Beethoven: Violin Sonatas – No 4 in A minor, Op 23; No 5 in F major, Op 24 (Spring); No 7 in C minor, Op 30 No 2
Reviewed on Thu 12 Apr, 2018
The Spring Sonata's opening movement brooks no dawdling, yet its inherent lyricism also speaks through malleable tempos within a purposeful pulse.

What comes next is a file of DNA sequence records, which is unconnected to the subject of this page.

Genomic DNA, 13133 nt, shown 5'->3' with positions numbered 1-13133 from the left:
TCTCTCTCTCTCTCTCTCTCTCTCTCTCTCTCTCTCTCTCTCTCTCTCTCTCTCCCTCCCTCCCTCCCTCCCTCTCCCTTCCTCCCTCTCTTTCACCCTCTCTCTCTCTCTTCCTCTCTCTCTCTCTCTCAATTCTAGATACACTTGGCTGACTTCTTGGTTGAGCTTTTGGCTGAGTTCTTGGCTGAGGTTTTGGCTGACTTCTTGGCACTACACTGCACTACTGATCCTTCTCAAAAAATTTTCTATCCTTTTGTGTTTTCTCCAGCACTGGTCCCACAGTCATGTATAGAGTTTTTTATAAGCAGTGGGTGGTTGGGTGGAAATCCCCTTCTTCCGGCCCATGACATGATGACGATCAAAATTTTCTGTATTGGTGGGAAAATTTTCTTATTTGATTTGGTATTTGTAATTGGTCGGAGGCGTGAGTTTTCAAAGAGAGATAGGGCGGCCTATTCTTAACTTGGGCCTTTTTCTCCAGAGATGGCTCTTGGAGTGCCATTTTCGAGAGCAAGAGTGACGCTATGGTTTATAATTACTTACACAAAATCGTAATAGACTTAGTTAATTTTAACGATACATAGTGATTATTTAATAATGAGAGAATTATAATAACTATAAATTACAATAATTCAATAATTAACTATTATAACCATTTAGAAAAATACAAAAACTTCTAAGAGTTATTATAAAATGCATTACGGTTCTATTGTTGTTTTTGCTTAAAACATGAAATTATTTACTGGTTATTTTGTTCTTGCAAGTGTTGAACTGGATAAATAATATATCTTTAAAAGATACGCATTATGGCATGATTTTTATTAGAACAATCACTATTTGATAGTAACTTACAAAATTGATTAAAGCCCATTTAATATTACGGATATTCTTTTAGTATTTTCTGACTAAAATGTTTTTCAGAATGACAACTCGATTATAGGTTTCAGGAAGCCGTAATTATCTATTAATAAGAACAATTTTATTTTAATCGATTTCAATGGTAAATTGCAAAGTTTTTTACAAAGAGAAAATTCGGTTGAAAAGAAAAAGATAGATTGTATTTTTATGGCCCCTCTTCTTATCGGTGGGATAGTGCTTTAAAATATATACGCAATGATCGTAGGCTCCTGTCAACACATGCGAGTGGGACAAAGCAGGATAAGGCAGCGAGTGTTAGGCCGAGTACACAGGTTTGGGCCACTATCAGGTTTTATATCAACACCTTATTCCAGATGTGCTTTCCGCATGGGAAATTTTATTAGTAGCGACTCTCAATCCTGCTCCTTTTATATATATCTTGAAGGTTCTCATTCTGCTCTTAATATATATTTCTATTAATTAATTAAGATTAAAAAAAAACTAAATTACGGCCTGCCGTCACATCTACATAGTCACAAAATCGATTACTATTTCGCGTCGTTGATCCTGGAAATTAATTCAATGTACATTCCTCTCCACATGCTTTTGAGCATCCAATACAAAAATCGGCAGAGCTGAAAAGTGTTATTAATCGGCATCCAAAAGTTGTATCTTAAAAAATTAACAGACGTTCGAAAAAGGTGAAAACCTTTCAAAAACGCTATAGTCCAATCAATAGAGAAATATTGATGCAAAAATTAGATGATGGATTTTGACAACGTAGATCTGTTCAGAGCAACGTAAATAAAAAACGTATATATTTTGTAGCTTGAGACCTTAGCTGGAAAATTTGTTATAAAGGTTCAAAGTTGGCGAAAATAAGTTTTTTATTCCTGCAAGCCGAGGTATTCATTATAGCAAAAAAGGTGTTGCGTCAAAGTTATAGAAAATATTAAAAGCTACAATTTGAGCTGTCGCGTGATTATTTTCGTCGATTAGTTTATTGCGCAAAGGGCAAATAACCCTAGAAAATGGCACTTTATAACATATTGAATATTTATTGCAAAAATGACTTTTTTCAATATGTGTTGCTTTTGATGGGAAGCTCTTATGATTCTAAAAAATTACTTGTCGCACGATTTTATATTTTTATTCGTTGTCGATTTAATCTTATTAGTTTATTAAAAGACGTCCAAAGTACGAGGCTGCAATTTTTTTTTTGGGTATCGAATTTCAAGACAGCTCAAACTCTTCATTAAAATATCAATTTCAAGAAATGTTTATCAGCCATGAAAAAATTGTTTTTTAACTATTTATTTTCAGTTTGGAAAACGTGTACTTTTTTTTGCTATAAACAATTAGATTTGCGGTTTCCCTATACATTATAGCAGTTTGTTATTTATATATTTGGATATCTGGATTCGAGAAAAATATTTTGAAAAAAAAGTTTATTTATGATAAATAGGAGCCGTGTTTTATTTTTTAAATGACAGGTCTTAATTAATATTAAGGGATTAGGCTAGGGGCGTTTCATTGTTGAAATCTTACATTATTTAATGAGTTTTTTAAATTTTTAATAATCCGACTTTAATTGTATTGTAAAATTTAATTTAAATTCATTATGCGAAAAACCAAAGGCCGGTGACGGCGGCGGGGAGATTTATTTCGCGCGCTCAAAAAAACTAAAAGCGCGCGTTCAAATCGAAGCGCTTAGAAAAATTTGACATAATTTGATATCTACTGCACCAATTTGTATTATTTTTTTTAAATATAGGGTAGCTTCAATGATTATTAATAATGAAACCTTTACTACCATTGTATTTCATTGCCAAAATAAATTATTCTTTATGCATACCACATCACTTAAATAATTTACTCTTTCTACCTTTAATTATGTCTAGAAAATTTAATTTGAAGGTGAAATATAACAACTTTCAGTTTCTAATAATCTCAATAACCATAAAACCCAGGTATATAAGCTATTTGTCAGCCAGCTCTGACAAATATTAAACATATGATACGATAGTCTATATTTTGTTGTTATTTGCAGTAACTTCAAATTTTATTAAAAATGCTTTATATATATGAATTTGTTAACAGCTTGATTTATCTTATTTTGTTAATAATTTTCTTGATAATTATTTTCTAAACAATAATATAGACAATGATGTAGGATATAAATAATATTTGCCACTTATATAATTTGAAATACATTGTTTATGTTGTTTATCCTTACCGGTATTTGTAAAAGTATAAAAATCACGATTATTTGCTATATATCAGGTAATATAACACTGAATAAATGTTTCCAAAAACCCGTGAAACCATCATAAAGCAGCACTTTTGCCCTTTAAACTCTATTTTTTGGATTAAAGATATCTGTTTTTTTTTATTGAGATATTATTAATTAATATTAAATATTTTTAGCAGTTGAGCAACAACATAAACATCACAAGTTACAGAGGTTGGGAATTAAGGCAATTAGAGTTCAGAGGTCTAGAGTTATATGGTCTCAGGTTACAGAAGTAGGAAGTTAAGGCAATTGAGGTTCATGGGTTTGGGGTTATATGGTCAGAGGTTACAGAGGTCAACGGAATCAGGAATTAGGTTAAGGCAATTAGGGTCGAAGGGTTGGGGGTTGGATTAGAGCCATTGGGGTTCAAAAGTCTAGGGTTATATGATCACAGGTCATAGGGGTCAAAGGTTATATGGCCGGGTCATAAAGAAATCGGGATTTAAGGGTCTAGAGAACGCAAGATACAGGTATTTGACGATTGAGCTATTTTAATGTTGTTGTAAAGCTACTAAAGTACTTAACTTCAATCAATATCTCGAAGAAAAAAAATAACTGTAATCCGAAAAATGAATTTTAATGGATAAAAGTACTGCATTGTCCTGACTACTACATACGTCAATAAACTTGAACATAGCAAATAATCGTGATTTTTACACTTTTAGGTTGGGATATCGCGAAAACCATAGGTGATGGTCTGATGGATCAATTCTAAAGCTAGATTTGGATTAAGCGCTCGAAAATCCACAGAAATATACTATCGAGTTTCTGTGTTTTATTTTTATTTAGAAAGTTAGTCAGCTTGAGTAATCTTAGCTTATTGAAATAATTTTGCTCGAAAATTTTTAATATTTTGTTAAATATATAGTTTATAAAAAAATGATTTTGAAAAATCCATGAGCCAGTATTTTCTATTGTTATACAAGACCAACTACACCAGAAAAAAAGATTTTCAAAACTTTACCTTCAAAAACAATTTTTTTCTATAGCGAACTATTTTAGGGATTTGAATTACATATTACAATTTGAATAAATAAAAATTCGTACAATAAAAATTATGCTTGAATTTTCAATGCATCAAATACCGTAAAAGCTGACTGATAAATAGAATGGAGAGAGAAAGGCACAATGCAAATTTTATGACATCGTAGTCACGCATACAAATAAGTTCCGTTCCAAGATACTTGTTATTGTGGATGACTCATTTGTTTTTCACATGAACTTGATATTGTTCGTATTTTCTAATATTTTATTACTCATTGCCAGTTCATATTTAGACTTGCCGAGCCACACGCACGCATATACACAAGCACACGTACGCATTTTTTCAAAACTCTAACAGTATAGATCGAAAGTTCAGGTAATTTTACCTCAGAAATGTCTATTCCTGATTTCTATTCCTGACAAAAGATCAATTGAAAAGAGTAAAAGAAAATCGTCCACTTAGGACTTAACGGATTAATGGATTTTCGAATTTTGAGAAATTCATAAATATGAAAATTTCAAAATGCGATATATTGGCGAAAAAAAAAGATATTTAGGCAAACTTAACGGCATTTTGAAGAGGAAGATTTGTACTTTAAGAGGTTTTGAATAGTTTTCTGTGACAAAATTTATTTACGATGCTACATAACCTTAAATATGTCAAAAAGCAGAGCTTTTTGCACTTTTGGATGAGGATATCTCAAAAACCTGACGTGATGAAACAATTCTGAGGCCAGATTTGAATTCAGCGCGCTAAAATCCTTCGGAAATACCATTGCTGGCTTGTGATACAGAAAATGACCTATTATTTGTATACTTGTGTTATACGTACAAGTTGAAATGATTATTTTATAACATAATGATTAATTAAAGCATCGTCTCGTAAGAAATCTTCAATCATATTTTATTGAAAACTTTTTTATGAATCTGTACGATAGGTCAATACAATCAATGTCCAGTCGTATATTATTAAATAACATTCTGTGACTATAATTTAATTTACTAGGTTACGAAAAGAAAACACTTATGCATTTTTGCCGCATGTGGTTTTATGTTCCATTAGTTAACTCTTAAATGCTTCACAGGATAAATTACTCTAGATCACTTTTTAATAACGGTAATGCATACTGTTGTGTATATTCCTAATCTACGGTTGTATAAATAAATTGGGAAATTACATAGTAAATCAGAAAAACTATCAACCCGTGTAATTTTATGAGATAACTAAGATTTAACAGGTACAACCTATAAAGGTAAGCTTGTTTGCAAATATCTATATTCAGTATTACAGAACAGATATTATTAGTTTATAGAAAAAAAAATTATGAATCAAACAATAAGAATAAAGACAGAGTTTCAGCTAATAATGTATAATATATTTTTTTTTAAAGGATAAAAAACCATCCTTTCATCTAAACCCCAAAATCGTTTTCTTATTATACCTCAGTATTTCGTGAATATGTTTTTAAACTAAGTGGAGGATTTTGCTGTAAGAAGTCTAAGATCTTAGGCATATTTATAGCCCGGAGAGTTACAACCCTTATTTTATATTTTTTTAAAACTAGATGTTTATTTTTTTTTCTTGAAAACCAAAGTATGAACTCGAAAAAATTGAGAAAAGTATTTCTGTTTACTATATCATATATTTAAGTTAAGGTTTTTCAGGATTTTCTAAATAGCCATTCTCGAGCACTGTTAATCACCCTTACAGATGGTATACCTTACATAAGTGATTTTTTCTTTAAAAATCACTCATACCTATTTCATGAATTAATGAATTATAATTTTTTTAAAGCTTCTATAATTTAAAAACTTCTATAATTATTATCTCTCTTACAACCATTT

Joseph Kerman believed that for Beethoven, the violin sonata was “never a very solemn form”. But it could be a passionate one, the forthright keyboard parts in all 10 sonatas also reflecting the composer’s title, ‘Sonatas for Piano with Violin’. Nevertheless, many an early recording treated the pianist as an apologetic accompanist. Not Rubicon, who give Danny Driver his full due, which makes for a genuine partnership between two musical minds judiciously placed for telling aesthetic results. Sinewy playing from Chloë Hanslip matching the dynamism of Driver in No 5 is an example of how many facets are balanced. The opening movement brooks no dawdling, yet its inherent lyricism also speaks through malleable tempos within a purposeful pulse. And the second – marked Adagio molto espressivo – is exactly so, with plenty of feeling without a trace of mawkishness, just as the finale is an example of tense vehemence. Let’s hope for many more recordings from this duo.